5. Aged 18 years+ (‘Min. age’)
  6. If married or in a civil partnership, a statutory declaration of consent from the applicant’s spouse/partner (‘Spousal consent’)
  7. Determination of applications by the Gender Recognition Panel comprising legal and medical professionals (‘Panel’)

There was also support for each reform option proposed.

Diversity and Reform

The headline preliminary finding from this study is that there were statistically significant differences between binary and non-binary groups, and between age groups, on attitudes towards the GRA and reform.

Regarding the current GRA provisions, non-binary people were statistically more likely to oppose the gender dysphoria, statutory declaration, and proof requirements under the GRA. For example, 80.7% of non-binary people opposed the gender dysphoria requirement compared with 50.7% of binary people. Contrastingly, there were also some notable similarities between these groups on their attitudes towards other requirements of the GRA, such as the application fee where 89.7% of binary people and 87.1% of non-binary people indicated opposition.

For the reform options, non-binary people were statistically more likely to support the introduction of a third gender option and the removal of the system of legal gender. To illustrate this, with regards to introducing a third gender option, non-binary people indicated 95% support; 0% opposition and 5% unsure. This is compared with 81.6% support; 8.8% opposition and 9.6% unsure from binary respondents.

Respondents were also asked to select up to three changes which would make them more likely to apply for a GRC. The findings indicated that the greatest priorities overall included removing the application fee and panel requirements. Introducing an additional gender option (other than male or female) placed joint third overall. However, for non-binary people, this additional gender option was their top priority with 72.9% selecting this compared with their next closest priority being removal of the proof requirement on 39.2%.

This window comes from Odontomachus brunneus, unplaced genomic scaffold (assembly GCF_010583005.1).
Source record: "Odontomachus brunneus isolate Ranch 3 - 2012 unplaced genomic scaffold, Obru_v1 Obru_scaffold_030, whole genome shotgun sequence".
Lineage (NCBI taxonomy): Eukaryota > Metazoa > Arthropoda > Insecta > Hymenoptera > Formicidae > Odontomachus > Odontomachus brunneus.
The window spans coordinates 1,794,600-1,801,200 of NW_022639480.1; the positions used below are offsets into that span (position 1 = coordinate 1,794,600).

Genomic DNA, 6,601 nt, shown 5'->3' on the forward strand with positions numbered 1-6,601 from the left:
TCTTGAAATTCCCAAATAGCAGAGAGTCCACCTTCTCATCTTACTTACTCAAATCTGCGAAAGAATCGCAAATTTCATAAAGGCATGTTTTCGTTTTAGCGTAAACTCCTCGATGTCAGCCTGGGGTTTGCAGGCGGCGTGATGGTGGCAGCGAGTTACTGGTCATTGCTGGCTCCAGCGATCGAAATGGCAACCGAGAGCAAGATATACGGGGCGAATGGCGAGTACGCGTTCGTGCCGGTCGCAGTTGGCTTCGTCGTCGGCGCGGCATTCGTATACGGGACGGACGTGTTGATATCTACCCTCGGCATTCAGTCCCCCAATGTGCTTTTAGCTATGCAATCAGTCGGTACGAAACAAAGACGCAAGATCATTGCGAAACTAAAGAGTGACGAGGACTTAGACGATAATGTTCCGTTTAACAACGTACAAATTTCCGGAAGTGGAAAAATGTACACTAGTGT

There are two important implications of this study. Firstly, it indicates that there is overall consensus within the trans community that each element of the GRA is unsuitable and that comprehensive reform is needed. This is particularly important as we anticipate the Government’s next steps on the GRA. It indicates that mere cosmetic reform to the GRA – or indeed no reform at all – will not achieve the Government’s target to substantially increase the number of trans people obtaining a GRC.

Secondly, this study demonstrates the significant diversity that exists within the trans community regarding legal gender recognition. Approaching reform without awareness or consideration of these differences risks a reform package which fails to account for the priorities of less visible groups, such as non-binary people. This diversity should not be misunderstood as division, but rather should serve as a reminder that as we move forward in the fight for the protection and extension of human rights, we do it aware of the needs of those less visible than ourselves.

This post was originally due to be presented as a poster at the Annual Conference in Portsmouth.